Suppose we have distilled out the n_{1}bit key k from the Nbit sifted key s through hashing by our random matrix \({R}_{{n}_{1}N}\). We can map the n_{1}bit key k into the n_{2}bit string \({\bf{k}}^{\prime} =M({\bf{k}})\) by deleting the last n_{1} − n_{2} bits from the key string k. Clearly, this string \({\bf{k}}^{\prime}\) mapped from k can be also regarded as another final key distilled from the sift key s by the n_{2} × N random hashing matrix \({R}_{{n}_{2}N}\), which is a submatrix of \({R}_{{n}_{1}N}\). In summary, we have
This means that \({\bf{k}}^{\prime}\) is a string mapped from key k. Moreover, \({\bf{k}}^{\prime}\) can be regarded as another final key of length n_{2} distilled from the sifted key s. Because the two conditions in Theorem 1 are satisfied, according to Theorem 1, we can obtain a tightened upper bound of p(k) with Eq. (3) if we know the security level of key \({\bf{k}}^{\prime}\), i.e., the value of \({\varepsilon }_{{\bf{k}}^{\prime} }\). Because our random matrix is a class of twouniversal hashing function, the value \({\varepsilon }_{{\bf{k}}^{\prime} }\) depends on n_{2}^{4}. The details are shown in the “Methods” section and explain the calculation of \({\varepsilon }_{{\bf{k}}^{\prime} }\) for n_{2}. Hence, in the QKD protocol that uses a random hashing matrix presented here, to obtain the upper bound of the guessing probability of the n_{1}bit final key k, we can summarize the procedure above by the following scheme:
Scheme (1) Given the n_{1}bit final key k, we delete its last n_{1} − n_{2} bits and obtain a string \({\bf{k}}^{\prime}\). (2) We regard \({\bf{k}}^{\prime}\) as another possible final key that is \({\varepsilon }_{{\bf{k}}^{\prime} }\)secure. Compute the \({\varepsilon }_{{\bf{k}}^{\prime} }\) value of \({\bf{k}}^{\prime}\) with the input parameters N and n_{2}. (3) Calculate \(\bar{p}({\bf{k}})\) by Theorem 1 through Eq. (3).
Because on our scheme the value of \({\varepsilon }_{{\bf{k}}^{\prime} }\) is dependent on n_{2}, as shown in the “Methods” section, we can now replace \({\varepsilon }_{{\bf{k}}^{\prime} }\) by a functional form, \({\varepsilon }_{{\bf{k}}^{\prime} }({n}_{2})\). To obtain the tightened upper bound value of the guessing probability in scheme 1, we need to choose an appropriate n_{2} value. In our calculation, we set the condition
for the appropriate n_{2}.
For any n > n_{2}, we have \({\varepsilon }_{{\bf{k}}}(n)\,>\,{\varepsilon }_{{\bf{k}}^{\prime} }({n}_{2})={2}^{{n}_{2}}\); however, for any n < n_{2}, we have \({2}^{n}\,>\,{2}^{{n}_{2}}\). In conclusion, if n ≠ n_{2}, \({2}^{n}+{\varepsilon }_{{\bf{k}}}(n)\,>\,{2}^{{n}_{2}}\). Therefore, in this study, we set \({2}^{{n}_{2}}={\varepsilon }_{{\bf{k}}^{\prime} }({n}_{2})\), and obtain a tightened guessing probability \({2}^{{n}_{2}+1}\).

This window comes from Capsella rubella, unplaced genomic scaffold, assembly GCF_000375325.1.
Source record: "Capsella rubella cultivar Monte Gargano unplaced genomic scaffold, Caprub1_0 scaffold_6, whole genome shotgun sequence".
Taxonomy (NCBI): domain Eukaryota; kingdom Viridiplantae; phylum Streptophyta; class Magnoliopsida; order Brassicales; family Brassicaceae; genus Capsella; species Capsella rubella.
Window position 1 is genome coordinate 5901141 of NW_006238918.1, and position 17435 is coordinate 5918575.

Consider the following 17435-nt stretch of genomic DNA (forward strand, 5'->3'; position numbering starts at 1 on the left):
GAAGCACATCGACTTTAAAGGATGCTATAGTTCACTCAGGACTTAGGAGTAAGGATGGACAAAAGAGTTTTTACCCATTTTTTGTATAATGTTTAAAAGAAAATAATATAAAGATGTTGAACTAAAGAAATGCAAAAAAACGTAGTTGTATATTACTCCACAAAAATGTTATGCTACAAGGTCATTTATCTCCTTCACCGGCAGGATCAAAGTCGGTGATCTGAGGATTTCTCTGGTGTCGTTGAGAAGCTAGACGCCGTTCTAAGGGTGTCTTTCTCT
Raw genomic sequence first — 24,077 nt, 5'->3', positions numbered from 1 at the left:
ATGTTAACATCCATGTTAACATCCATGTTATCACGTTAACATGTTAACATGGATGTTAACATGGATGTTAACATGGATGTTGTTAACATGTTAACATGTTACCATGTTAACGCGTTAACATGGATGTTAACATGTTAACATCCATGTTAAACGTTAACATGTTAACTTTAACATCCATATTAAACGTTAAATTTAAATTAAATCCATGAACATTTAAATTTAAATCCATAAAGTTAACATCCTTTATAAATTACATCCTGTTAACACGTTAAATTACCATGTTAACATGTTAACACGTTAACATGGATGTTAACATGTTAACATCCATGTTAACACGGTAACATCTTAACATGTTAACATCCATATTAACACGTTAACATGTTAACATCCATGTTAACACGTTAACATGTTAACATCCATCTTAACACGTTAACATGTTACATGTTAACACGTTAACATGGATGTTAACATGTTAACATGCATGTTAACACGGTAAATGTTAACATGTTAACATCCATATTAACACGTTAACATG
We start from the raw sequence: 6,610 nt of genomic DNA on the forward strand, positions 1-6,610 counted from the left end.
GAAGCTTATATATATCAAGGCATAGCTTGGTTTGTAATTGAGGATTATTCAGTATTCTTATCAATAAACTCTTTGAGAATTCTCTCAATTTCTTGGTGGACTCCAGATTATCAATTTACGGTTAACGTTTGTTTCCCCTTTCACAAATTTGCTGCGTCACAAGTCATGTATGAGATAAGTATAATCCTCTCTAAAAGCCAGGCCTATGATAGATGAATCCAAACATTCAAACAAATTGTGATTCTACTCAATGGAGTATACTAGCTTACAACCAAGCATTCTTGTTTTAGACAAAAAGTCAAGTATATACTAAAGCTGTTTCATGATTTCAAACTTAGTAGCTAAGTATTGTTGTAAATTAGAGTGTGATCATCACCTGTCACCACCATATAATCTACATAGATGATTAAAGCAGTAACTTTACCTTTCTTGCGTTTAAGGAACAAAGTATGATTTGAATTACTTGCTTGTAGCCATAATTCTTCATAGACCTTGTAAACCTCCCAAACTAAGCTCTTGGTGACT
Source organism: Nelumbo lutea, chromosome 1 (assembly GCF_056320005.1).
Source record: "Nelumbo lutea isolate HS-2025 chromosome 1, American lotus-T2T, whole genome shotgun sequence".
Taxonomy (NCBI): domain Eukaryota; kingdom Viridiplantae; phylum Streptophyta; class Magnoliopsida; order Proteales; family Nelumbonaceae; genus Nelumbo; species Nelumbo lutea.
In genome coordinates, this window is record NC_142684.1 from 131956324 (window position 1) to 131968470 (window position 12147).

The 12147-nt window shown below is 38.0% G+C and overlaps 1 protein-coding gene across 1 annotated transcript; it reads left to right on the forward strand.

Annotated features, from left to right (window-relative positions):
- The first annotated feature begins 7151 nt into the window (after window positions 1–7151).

Once we determine the value n_{2} and the corresponding \({\varepsilon }_{{\bf{k}}^{\prime} }({n}_{2})\), we calculate \(\bar{p}({\bf{k}}^{\prime} )\) by Eq. (3). Clearly, this is the upper bound of the guessing probability of the final key k of length n_{1} provided that
Thus, we can actually use a more efficient scheme to obtain the upper bound of the guessing probability of key k, as the following Theorem 2:
As shown in Fig. 1, the arrow between s and k indicates that the ε_{k}secure n_{1}bit final key k can be distilled from the Nbit sifted key s using a random matrix \({R}_{{n}_{1}N}\), i.e. \({\bf{k}}={R}_{{n}_{1}N}{\bf{s}}\). The arrow between k and \({\bf{k}}^{\prime}\) indicates that there exists a map M that can map the key k into \({\bf{k}}^{\prime}\), i.e., \({\bf{k}}^{\prime} =M({\bf{k}})\). The arrow between the sifted key s and \({\bf{k}}^{\prime}\) indicates that if a random hashing matrix \({R}_{{n}_{2}N}\) is used to distill the final key, we have \({\bf{k}}^{\prime} ={R}_{{n}_{2}N}{\bf{s}}\). Then if n_{2} satisfies the condition in Theorem 2, a tightened guessing probability of k can be obtained.
There are two important points need to be noticed. First, when applying our theorem to obtain the nontrivial upper bound of the guessing probability for the final key k, we do not really need to transform k to another string \({\bf{k}}^{\prime}\), and we only need the existence of a map that can map k to \({\bf{k}}^{\prime}\) mathematically. That is to say, we use the final key k, but its guessing probability is calculated from the shorter key \({\bf{k}}^{\prime}\). As shown above, the existence has been proven. Second, in this study, we use the random matrix R_{nN} as a family of twouniversal hash functions to distill the key to illustrate our conclusion more intuitively. Of course, we can also use the modified Toeplitz matrix^{8} instead of the random matrix R_{nN}. Thus, the final key k can be also mapped to the string \({\bf{k}}^{\prime}\), and the string \({\bf{k}}^{\prime}\) can also be regarded as the \({\varepsilon }_{{\bf{k}}^{\prime} }\)secure key. This means that the proposed theorem in this study still holds.
Theorem 2
In the QKD protocol, if the n_{1}bit final key k is distilled from the sifted key s using a random matrix \({R}_{{n}_{1}N}\), the guessing probability of k can be upper bounded by